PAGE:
This Saturday evening finds me watching the excellent animated movie “Megamind” with two of my housemates while knitting! It is quite relaxing and bonding and productive, if you’re interested in making a scarf. All was well and the movie was wrapping up when suddenly, familiar words and concepts starting flowing out of the mouth of the animated superhero man! I listened and watched, amazed, as the superhero Metroman’s monologue lined up exactly with what we had just talked about in my political theory class!
I took the liberty of typing up the very scene. If you haven’t seen the movie, 1. you should and 2. I will try to sum up what brings this scene about: Metroman, the superhero, has been good all of his life and Megamind, the villain, has been evil all of his life. Metroman was tired of the same old charade, as you will read below. So, during one of the usual fights with Megamind, he decided to fake his own death. His monologue begins while he, with his super-speed, takes a break during one of their battles.
Metroman: “So, using my super-speed, I decided to go clear my head.
Then I realized. We had done this same silly charade our entire lives! I tried to get my mind off how I was feeling, but I just felt stuck. I began to realize, despite all my powers, each and every citizen of Metro had something I didn’t: a choice.
Ever since I can remember, I’ve always had to be what the city wanted me to be. But what about what I wanted to do? Then it suddenly hit me!
I do have a choice! I can be whatever I want to be! No one said this hero thing had to be a lifetime gig! It can’t just quit, either. That’s when I got the brilliant idea to fake my death.”
If you watch this scene in context, it is much more exciting (around the 1:08 time), but you can get the picture from these little lines. In my Political Theory class we are reading Plato’s Republic and on Friday, our professor, Dr. Maloney, was wearing his Socrates hat and getting us to think about what a state should actually do.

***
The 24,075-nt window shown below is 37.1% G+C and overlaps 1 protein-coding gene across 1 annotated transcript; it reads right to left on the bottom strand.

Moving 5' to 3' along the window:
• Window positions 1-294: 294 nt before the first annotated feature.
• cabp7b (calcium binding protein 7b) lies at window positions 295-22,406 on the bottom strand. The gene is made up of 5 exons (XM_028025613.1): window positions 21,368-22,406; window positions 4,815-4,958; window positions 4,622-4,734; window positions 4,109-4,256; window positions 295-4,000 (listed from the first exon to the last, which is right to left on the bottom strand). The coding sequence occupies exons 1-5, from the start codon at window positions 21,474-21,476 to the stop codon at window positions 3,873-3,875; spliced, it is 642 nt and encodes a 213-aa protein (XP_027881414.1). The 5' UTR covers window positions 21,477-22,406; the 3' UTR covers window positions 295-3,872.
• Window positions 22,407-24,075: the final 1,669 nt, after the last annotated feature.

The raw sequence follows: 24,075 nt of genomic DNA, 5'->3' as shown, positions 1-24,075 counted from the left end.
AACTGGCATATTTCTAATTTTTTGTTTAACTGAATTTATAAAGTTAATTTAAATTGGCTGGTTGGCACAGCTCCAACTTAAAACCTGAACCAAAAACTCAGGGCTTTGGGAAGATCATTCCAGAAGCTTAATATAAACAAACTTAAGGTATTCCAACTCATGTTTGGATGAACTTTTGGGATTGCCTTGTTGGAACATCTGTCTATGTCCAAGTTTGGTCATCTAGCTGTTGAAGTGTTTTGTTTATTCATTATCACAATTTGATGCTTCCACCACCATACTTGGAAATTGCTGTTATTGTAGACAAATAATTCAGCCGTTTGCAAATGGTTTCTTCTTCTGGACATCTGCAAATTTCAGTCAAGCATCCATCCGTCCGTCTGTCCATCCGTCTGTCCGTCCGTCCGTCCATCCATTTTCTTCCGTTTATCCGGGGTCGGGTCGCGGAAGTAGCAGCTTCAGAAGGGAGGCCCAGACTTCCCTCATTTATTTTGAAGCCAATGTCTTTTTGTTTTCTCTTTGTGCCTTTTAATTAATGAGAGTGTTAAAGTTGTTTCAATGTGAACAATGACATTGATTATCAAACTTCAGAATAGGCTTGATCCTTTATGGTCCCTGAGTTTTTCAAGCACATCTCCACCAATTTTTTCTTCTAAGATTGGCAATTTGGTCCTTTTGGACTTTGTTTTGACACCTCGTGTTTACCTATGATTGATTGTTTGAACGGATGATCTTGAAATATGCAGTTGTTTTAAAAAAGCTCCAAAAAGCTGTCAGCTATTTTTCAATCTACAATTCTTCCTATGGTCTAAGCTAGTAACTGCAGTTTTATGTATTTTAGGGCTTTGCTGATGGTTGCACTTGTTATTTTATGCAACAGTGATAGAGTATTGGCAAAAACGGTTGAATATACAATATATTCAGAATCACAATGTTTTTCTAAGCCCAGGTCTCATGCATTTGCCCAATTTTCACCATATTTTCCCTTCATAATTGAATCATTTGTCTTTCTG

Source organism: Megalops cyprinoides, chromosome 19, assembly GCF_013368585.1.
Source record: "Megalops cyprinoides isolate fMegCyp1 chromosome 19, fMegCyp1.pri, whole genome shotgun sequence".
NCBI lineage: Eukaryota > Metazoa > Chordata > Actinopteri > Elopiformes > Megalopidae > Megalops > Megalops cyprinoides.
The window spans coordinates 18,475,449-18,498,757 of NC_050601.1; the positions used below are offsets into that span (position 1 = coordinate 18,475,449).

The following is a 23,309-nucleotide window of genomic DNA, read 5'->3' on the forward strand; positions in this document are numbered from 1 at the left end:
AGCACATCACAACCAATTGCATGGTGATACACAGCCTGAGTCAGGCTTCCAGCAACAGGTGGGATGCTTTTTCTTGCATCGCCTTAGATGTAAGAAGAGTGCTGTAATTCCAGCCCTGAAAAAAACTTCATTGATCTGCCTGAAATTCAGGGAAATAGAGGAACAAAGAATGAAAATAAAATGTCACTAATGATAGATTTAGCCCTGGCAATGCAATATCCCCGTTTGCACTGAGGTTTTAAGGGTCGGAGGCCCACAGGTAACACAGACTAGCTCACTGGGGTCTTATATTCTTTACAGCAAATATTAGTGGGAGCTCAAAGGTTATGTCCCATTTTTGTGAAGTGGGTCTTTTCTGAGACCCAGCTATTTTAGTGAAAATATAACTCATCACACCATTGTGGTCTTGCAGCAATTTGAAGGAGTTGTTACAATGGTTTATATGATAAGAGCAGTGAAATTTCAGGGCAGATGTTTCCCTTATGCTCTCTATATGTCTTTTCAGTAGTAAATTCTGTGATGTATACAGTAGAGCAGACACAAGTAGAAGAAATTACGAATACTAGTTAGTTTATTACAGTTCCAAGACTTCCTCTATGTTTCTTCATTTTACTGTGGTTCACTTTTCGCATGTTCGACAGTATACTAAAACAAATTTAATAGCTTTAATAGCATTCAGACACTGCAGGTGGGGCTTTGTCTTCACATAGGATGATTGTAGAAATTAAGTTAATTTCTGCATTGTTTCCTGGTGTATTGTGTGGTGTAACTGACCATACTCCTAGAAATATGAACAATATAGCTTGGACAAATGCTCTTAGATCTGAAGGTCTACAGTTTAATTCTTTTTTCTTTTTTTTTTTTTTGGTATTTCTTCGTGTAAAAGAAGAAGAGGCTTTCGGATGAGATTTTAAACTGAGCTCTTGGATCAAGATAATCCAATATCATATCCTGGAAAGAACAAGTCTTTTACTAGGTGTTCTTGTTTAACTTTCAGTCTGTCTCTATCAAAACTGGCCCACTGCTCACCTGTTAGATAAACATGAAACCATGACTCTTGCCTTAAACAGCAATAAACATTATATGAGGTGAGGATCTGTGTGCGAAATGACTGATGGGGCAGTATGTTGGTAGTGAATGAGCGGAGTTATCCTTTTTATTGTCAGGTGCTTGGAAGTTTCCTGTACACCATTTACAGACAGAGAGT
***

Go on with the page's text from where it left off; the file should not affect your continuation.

In the book Plato’s Republic, Socrates just introduced something called “The Myth of the Metals.” Basically he wants to trick the people of Athens to make the most efficient city state ever. When everyone is born, they will be either gold, silver, or bronze, depending on their talents, and the gold and silver people will become Guardians (protectors of the city) and Leaders while the bronze will become the merchants and farmers. People are sorted based on their talents and work ethic and general smartness. We were trying to figure out what was wrong with this, and the main objection we came up with is that a lack of choice makes you unhappy.
This movie proves our point exactly! Why else would a superhero not want to be good anymore if not for the simple fact that he never really wanted the whole superhero gig in the first place? It is not inconceivable to think that this is transferable to ancient Greece. A Guardian might rebel against being a Guardian not because it’s a bad thing, but because he or she simply never wanted it. And that would be enough to cast doubt on the whole system!
And so, dear readers, take heart in two things: 1. the rich liberal arts program here at St. Thomas (namely the philosophy classes) truly prepare you for a lifetime of learning and 2. never underestimate the lesson of a good animated movie, even if it is directed towards 10 year-olds.